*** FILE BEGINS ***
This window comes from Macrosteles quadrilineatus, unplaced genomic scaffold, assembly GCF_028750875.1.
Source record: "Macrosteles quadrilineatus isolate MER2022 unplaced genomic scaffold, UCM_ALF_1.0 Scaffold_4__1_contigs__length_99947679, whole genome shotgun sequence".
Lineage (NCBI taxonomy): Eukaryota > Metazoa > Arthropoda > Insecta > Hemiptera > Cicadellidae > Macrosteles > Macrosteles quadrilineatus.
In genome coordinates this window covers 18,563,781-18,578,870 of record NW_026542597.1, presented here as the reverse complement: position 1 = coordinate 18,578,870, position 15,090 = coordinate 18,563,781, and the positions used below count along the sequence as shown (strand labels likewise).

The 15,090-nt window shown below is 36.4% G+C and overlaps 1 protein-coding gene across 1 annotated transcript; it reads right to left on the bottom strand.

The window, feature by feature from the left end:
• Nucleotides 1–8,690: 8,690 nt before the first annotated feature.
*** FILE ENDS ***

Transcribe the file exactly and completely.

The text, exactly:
This window comes from Macrosteles quadrilineatus, unplaced genomic scaffold, assembly GCF_028750875.1.
Source record: "Macrosteles quadrilineatus isolate MER2022 unplaced genomic scaffold, UCM_ALF_1.0 Scaffold_4__1_contigs__length_99947679, whole genome shotgun sequence".
Lineage (NCBI taxonomy): Eukaryota > Metazoa > Arthropoda > Insecta > Hemiptera > Cicadellidae > Macrosteles > Macrosteles quadrilineatus.
In genome coordinates this window covers 18,563,781-18,578,870 of record NW_026542597.1, presented here as the reverse complement: position 1 = coordinate 18,578,870, position 15,090 = coordinate 18,563,781, and the positions used below count along the sequence as shown (strand labels likewise).

The 15,090-nt window shown below is 36.4% G+C and overlaps 1 protein-coding gene across 1 annotated transcript; it reads right to left on the bottom strand.

The window, feature by feature from the left end:
• Nucleotides 1–8,690: 8,690 nt before the first annotated feature.